Sleep is important

At the moment this is definitely true and there is convincing evidence that sleep promotes memory consolidation. What we don't seem to know (it'd be good to hear from any sleep experts who have a more complete answer) is how much sleep is required and whether these functions are affected (positively or negatively) by wakefulness drugs.

People enjoy sleep

I am genuinely not sure if this is true. I certainly enjoy dreaming (which is only a small proportion of total sleep), snoozing (that half asleep phase after you wake up) and feeling refreshed. But I'm not sure I like sleeping 8 hours simply because it meant I was asleep for 8 hours. If I could feel equally refreshed and remember just as many dreams after 3 hours I'd probably be just as satisfied. I'm not sure if the number of hours in which I was not experiencing anything is something I value in itself so much as for the effects it has on me.

I don't want to work more hours

This was probably the most commonly made point. Whether this is valid comes down to whether we care about the proportion of our time that we are at work or the total amount of work we do in a day. The American Time Use Survey in the previous post suggests that (at least on work days) people spend more of their waking hours working than all other activities combined (this includes household tasks and caring for dependents). If we do get extra wakeful time it could all go to leisure but this would be a huge increase in the proportion of our waking lives spent in leisure. This of course is no bad thing but our current tendency spend a high proportion of our time on work suggests that people do not value leisure so much as to forgo wages substantially.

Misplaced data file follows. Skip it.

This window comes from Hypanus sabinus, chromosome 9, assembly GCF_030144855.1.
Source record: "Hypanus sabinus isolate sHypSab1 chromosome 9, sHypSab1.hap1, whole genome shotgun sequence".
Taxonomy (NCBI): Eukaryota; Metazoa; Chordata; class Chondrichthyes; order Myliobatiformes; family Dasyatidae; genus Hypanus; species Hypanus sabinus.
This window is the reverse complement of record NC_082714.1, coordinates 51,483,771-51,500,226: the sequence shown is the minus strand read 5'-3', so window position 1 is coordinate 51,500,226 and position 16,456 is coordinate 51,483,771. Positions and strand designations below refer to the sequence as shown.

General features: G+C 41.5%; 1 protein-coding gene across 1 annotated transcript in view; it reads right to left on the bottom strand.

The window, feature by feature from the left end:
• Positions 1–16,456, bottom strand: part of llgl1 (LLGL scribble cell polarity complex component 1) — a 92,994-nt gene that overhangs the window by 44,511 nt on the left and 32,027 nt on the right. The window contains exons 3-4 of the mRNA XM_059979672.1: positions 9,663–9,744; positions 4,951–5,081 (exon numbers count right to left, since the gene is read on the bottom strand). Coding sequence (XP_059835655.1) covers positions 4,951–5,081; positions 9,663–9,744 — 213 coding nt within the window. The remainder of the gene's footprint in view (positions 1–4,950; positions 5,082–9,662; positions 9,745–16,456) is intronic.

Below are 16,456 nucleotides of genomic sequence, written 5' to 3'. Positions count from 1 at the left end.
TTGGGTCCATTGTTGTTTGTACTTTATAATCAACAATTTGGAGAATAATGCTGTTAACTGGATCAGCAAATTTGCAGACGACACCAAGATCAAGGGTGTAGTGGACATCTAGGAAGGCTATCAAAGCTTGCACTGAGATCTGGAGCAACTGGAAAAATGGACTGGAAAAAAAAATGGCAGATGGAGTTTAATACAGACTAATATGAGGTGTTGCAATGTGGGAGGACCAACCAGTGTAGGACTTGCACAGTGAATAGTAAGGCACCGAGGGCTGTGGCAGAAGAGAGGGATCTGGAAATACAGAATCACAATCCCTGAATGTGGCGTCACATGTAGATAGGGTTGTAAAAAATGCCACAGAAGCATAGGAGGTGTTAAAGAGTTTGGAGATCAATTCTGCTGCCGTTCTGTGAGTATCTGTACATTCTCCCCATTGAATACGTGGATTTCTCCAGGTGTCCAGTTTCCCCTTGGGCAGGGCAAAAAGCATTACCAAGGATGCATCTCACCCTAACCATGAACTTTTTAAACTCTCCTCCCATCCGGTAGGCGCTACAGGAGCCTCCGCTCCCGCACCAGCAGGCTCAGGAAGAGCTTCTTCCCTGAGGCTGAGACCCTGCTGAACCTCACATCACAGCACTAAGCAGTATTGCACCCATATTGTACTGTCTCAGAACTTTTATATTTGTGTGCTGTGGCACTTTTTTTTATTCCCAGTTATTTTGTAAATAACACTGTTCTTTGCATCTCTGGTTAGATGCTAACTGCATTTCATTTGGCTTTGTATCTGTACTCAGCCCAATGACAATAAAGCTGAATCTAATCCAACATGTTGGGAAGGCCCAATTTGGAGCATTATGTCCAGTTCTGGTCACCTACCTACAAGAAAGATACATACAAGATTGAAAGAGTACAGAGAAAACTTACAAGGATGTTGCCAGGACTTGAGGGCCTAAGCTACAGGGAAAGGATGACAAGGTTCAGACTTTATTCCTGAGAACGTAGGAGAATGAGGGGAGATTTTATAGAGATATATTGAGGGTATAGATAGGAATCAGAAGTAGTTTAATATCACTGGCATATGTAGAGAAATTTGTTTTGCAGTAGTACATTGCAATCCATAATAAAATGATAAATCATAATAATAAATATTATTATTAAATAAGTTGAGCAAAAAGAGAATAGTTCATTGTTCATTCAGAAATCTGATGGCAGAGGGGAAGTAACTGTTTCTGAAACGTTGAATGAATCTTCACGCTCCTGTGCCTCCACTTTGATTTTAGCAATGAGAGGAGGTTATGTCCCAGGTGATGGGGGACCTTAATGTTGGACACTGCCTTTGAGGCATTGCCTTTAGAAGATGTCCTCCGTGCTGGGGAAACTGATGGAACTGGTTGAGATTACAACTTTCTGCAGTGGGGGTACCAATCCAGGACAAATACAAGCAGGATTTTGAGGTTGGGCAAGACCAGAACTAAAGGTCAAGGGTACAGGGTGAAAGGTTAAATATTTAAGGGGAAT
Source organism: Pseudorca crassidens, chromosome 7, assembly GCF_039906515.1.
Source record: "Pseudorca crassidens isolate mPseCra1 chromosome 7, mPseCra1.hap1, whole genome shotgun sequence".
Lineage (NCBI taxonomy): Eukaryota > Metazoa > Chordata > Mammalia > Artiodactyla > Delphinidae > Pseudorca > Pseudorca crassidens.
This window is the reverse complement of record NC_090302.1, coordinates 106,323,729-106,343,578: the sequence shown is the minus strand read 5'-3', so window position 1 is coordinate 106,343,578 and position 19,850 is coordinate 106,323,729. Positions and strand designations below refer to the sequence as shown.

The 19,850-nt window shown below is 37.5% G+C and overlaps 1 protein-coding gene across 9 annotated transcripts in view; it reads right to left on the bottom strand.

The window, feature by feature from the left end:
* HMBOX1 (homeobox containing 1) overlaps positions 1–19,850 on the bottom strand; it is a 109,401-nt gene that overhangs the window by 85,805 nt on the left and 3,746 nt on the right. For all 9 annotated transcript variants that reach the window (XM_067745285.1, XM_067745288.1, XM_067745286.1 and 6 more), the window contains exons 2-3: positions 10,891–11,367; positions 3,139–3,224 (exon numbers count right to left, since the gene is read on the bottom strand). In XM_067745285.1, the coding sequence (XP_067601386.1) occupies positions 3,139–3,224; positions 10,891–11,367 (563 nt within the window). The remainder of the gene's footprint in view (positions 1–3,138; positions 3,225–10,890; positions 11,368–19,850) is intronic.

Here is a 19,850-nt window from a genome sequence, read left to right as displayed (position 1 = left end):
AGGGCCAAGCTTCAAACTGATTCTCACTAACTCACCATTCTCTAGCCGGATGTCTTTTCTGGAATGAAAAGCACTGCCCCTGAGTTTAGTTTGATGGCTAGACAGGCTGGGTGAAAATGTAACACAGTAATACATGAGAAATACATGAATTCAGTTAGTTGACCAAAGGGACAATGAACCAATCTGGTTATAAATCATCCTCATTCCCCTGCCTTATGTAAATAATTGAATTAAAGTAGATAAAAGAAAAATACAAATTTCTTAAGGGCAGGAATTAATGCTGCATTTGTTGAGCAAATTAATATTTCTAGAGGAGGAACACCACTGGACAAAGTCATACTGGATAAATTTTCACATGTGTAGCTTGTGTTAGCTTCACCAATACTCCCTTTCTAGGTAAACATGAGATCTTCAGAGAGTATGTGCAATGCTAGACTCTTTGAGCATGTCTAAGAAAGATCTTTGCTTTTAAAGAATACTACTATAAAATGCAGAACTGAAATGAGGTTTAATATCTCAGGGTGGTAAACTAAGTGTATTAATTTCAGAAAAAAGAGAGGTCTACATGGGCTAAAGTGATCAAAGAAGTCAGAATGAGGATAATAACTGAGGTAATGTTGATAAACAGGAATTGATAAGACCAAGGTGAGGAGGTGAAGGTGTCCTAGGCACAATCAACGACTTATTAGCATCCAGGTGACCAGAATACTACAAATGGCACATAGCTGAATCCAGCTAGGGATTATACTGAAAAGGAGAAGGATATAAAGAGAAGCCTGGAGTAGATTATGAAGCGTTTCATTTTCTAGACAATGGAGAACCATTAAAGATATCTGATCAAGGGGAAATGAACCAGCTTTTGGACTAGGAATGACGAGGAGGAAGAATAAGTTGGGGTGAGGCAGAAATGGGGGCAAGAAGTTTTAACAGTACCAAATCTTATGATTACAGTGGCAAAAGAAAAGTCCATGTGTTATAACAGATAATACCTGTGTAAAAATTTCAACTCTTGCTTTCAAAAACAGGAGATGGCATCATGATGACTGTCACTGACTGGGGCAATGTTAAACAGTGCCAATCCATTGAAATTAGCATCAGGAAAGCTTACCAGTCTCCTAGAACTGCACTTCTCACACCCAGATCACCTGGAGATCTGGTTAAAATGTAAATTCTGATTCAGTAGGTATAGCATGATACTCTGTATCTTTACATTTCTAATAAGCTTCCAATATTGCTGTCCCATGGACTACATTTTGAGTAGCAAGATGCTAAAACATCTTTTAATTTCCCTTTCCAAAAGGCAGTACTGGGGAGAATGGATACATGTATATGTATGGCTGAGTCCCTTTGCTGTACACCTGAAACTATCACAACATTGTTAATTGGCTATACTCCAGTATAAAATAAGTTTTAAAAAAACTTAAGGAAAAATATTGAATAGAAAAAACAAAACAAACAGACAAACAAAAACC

The split I suggested would increase leisure time much more proportionally than it would work time. Nevertheless, it is an open question whether we fundamentally dislike working more than 8 hours a day regardless of the time we spend in leisure. It is possible that regularly working 11 hour days would be unpleasant regardless of how much leisure time was available for relaxing. There may be timetable that can allow extended breaks of several hours during the day but everyone knows lunch breaks don't feel as good as real time off.


Signalling?

Nelly wrote that:
"These drugs may make someone more productive on a daily basis, but wouldn't necessarily make someone more productive on an hourly basis. Maybe more importantly, it is quite possible that those who would choose to take these drugs would be negatively selected. They would likely be taking them to become more competitive, which would be in line with your increasing the labor supply argument."